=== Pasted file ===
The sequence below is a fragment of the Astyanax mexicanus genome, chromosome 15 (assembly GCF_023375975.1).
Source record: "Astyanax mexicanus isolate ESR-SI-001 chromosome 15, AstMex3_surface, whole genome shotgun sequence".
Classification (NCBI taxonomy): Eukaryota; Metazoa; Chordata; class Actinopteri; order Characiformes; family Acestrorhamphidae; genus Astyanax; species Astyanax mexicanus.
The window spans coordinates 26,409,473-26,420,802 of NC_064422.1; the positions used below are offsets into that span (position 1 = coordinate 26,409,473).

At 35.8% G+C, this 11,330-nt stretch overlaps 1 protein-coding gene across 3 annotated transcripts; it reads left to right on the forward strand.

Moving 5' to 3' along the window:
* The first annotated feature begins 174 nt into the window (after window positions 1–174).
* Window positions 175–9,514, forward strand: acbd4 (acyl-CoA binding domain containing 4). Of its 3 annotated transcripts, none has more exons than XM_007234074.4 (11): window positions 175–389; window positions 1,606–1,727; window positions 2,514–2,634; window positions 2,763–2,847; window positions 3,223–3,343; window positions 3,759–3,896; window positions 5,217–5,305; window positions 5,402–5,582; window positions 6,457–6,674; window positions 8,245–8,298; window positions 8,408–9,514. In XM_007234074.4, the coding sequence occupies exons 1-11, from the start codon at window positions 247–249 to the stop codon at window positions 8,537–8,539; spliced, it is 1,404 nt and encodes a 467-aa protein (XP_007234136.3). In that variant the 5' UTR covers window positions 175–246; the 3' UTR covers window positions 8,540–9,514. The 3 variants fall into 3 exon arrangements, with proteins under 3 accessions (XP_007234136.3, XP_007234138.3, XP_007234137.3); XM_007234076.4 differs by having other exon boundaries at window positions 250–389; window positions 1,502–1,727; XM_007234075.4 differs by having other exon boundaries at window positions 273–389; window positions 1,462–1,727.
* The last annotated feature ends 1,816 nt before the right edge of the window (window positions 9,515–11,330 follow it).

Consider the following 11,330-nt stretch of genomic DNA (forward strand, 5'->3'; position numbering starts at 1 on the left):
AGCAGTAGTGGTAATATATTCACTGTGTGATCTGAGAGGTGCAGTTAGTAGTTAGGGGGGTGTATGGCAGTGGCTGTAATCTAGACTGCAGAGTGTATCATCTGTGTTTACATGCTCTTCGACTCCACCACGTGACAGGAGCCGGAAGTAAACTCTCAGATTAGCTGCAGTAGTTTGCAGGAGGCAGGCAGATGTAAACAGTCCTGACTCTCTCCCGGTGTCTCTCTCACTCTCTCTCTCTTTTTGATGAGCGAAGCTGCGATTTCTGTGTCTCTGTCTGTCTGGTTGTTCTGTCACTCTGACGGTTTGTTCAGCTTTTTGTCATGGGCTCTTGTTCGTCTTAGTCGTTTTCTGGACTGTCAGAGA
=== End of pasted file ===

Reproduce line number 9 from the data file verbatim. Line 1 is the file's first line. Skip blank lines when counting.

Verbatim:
* The last annotated feature ends 1,816 nt before the right edge of the window (window positions 9,515–11,330 follow it).